On May 31, Jordan conveyed an official message to the Israeli government, complaining that Israel has authorized the entry of Jewish extremists into the Al Aqsa compound “under the protection of the Israeli police.” This comes in the context of a serious escalation in recent days in the tone of Jordan’s complaints towards Israel, signaling the Hashemite kingdom’s growing frustration in regard to the handling of Jewish visits to the compound. The number of such visits has sharply increased in recent months, with peaks associated with Passover and the 50th anniversary of the “reunification” of Jerusalem. This escalation comes in the context, too, of calls by some Israeli officials for Jews to visit massively the Temple Mount (see also here).
It should be recalled that under the Israel-Jordan peace treaty, “Israel respects the present special role of the Hashemite Kingdom of Jordan in Muslim Holy shrines in Jerusalem.” That special role is one of custodianship/guardianship over these shrines, including the Al Aqsa compound (managed by the Islamic Waqf, which is funded by Jordan).
The letter from Jordan also comes only a few days after the head of the Waqf at the Temple Mount/al-Haram al-Sharif reached out to Haaretz to make public his proposal to Israeli authorities to return to the status quo that prevailed before 2000. For a detailed overview of the arrangements that prevailed before 2000, see our comprehensive memo on the Temple Mount status quo here. The key aspects of the pre-2000 status quo, compared to today’s, are:
- The Waqf, in full coordination with Israeli authorities, could impose restrictions on the size of non-Muslim groups and the rate of their entry to the compound;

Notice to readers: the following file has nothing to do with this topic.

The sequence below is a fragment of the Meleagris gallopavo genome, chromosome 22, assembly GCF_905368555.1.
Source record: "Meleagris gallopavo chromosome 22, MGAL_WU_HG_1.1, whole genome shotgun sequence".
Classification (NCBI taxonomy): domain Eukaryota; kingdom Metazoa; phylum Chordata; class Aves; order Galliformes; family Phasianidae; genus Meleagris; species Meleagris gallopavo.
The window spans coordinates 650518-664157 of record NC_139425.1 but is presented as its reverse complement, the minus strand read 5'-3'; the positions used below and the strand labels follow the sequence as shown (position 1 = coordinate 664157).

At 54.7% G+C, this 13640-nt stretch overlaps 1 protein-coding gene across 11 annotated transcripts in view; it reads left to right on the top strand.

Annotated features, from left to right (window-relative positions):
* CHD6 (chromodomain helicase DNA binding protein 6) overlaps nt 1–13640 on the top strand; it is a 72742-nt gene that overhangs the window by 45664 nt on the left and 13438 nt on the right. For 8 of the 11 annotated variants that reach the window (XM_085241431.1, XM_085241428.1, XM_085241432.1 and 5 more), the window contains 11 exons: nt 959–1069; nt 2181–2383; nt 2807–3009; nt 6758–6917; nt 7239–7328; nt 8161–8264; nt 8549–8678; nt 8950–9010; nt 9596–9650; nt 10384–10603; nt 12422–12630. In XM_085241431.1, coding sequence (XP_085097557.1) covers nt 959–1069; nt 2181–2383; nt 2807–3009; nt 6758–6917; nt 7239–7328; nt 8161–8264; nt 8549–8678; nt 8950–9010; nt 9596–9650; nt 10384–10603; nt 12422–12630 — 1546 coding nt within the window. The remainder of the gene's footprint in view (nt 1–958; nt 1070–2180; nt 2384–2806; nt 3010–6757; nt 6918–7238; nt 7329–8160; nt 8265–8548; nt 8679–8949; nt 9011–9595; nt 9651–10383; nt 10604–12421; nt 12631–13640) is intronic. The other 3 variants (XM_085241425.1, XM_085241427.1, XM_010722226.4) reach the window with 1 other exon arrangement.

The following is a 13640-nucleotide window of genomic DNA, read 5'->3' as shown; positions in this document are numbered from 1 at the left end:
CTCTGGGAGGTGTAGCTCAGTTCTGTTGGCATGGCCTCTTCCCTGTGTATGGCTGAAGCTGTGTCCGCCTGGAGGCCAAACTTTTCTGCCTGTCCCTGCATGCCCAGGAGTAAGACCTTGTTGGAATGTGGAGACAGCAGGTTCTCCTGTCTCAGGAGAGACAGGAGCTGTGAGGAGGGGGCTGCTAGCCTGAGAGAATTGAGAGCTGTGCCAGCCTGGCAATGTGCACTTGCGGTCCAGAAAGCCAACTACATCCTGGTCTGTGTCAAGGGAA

- The Waqf could veto specific visitors entering the site;
- The Waqf collected a fee for the entry of non-Muslims to the site;
- Non-Muslim visitors could enter the Dome of the Rock (since 2000, no non-Muslims may do so).
While the tone of the Waqf’s proposal to Israel is very different than the anger expressed in the letter from Jordanian authorities, the underlying message is the same: both communicate deep dissatisfaction with current arrangements and a readiness to work with Israeli authorities to improve security and stability at the site. Unfortunately, Netanyahu has shown little willingness to engage in potentially stabilizing steps that would require him to expend domestic political capital with his political base in the increasingly powerful Temple Mount movement. Rather, in recent years he has generally only taken such steps under duress or when the situation is on the brink of a potential conflagration.
Consequently, it is likely Netanyahu will rebuff Jordan. It is likely, too, that he will reject, or even ignore, the Waqf’s proposal, as it involves reverting to a status quo in which Israel shares authority with the Waqf -- even if this rejections comes at the cost of security and stability in Jerusalem. Only in extremis will Netanyahu heed the Jordanians and the requirements of maintaining stability in Jerusalem more than he listens to Temple Mount extremists in his coalition and Cabinet (like MK Yehuda Glick) and among his supporters in the Temple Mount movement.